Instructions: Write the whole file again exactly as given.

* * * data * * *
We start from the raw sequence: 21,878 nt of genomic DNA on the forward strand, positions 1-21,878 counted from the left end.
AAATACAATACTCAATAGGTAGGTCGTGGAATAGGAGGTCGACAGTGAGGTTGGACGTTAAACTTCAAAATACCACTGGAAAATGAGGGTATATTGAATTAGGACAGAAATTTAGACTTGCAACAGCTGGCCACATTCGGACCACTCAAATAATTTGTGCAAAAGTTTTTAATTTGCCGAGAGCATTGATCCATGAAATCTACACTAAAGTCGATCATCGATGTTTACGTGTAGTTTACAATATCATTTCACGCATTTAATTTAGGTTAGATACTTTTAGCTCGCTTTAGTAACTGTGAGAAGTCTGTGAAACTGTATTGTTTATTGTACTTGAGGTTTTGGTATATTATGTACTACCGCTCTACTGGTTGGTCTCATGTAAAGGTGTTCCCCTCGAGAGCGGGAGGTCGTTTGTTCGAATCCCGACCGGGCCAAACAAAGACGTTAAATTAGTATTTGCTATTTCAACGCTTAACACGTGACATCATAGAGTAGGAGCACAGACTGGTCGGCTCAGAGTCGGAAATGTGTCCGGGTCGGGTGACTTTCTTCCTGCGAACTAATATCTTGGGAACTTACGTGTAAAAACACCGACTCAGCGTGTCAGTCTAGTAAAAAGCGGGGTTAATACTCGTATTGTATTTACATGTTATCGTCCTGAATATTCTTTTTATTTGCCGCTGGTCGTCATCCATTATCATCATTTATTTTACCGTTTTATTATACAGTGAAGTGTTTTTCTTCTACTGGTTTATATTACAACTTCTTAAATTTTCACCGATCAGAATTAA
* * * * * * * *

We start from the raw sequence: 21,878 nt of genomic DNA on the forward strand, positions 1-21,878 counted from the left end.
AAATACAATACTCAATAGGTAGGTCGTGGAATAGGAGGTCGACAGTGAGGTTGGACGTTAAACTTCAAAATACCACTGGAAAATGAGGGTATATTGAATTAGGACAGAAATTTAGACTTGCAACAGCTGGCCACATTCGGACCACTCAAATAATTTGTGCAAAAGTTTTTAATTTGCCGAGAGCATTGATCCATGAAATCTACACTAAAGTCGATCATCGATGTTTACGTGTAGTTTACAATATCATTTCACGCATTTAATTTAGGTTAGATACTTTTAGCTCGCTTTAGTAACTGTGAGAAGTCTGTGAAACTGTATTGTTTATTGTACTTGAGGTTTTGGTATATTATGTACTACCGCTCTACTGGTTGGTCTCATGTAAAGGTGTTCCCCTCGAGAGCGGGAGGTCGTTTGTTCGAATCCCGACCGGGCCAAACAAAGACGTTAAATTAGTATTTGCTATTTCAACGCTTAACACGTGACATCATAGAGTAGGAGCACAGACTGGTCGGCTCAGAGTCGGAAATGTGTCCGGGTCGGGTGACTTTCTTCCTGCGAACTAATATCTTGGGAACTTACGTGTAAAAACACCGACTCAGCGTGTCAGTCTAGTAAAAAGCGGGGTTAATACTCGTATTGTATTTACATGTTATCGTCCTGAATATTCTTTTTATTTGCCGCTGGTCGTCATCCATTATCATCATTTATTTTACCGTTTTATTATACAGTGAAGTGTTTTTCTTCTACTGGTTTATATTACAACTTCTTAAATTTTCACCGATCAGAATTAA